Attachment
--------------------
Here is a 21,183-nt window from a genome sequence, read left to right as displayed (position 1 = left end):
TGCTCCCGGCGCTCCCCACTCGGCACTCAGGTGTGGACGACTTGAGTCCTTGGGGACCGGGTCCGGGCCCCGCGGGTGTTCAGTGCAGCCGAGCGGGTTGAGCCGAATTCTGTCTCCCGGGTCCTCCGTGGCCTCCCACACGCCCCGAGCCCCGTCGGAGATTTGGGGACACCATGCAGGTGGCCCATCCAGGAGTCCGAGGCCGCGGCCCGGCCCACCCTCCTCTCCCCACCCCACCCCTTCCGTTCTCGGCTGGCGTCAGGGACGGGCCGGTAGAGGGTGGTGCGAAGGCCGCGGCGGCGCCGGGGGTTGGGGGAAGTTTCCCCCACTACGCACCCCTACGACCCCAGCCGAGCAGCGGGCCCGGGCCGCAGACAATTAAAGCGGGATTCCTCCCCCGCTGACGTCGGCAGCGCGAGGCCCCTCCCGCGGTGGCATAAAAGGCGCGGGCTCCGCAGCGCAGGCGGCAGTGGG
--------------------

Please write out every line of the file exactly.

Here is a 21,183-nt window from a genome sequence, read left to right as displayed (position 1 = left end):
TGCTCCCGGCGCTCCCCACTCGGCACTCAGGTGTGGACGACTTGAGTCCTTGGGGACCGGGTCCGGGCCCCGCGGGTGTTCAGTGCAGCCGAGCGGGTTGAGCCGAATTCTGTCTCCCGGGTCCTCCGTGGCCTCCCACACGCCCCGAGCCCCGTCGGAGATTTGGGGACACCATGCAGGTGGCCCATCCAGGAGTCCGAGGCCGCGGCCCGGCCCACCCTCCTCTCCCCACCCCACCCCTTCCGTTCTCGGCTGGCGTCAGGGACGGGCCGGTAGAGGGTGGTGCGAAGGCCGCGGCGGCGCCGGGGGTTGGGGGAAGTTTCCCCCACTACGCACCCCTACGACCCCAGCCGAGCAGCGGGCCCGGGCCGCAGACAATTAAAGCGGGATTCCTCCCCCGCTGACGTCGGCAGCGCGAGGCCCCTCCCGCGGTGGCATAAAAGGCGCGGGCTCCGCAGCGCAGGCGGCAGTGGG